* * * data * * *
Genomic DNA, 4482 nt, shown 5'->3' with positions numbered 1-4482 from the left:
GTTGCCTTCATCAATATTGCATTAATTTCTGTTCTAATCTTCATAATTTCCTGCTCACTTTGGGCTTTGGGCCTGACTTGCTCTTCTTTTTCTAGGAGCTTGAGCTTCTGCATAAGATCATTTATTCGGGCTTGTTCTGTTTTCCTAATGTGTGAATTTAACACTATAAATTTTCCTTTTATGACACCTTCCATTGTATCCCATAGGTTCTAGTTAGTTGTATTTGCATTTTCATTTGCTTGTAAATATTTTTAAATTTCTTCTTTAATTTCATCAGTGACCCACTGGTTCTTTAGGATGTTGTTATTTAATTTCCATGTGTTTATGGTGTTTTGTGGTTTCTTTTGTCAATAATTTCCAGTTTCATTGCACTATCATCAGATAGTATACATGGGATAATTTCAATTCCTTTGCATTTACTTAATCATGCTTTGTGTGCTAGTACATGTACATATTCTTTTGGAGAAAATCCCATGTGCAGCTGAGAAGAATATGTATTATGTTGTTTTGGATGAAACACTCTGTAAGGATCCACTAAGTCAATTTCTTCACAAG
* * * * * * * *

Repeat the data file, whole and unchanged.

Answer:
Genomic DNA, 4482 nt, shown 5'->3' with positions numbered 1-4482 from the left:
GTTGCCTTCATCAATATTGCATTAATTTCTGTTCTAATCTTCATAATTTCCTGCTCACTTTGGGCTTTGGGCCTGACTTGCTCTTCTTTTTCTAGGAGCTTGAGCTTCTGCATAAGATCATTTATTCGGGCTTGTTCTGTTTTCCTAATGTGTGAATTTAACACTATAAATTTTCCTTTTATGACACCTTCCATTGTATCCCATAGGTTCTAGTTAGTTGTATTTGCATTTTCATTTGCTTGTAAATATTTTTAAATTTCTTCTTTAATTTCATCAGTGACCCACTGGTTCTTTAGGATGTTGTTATTTAATTTCCATGTGTTTATGGTGTTTTGTGGTTTCTTTTGTCAATAATTTCCAGTTTCATTGCACTATCATCAGATAGTATACATGGGATAATTTCAATTCCTTTGCATTTACTTAATCATGCTTTGTGTGCTAGTACATGTACATATTCTTTTGGAGAAAATCCCATGTGCAGCTGAGAAGAATATGTATTATGTTGTTTTGGATGAAACACTCTGTAAGGATCCACTAAGTCAATTTCTTCACAAG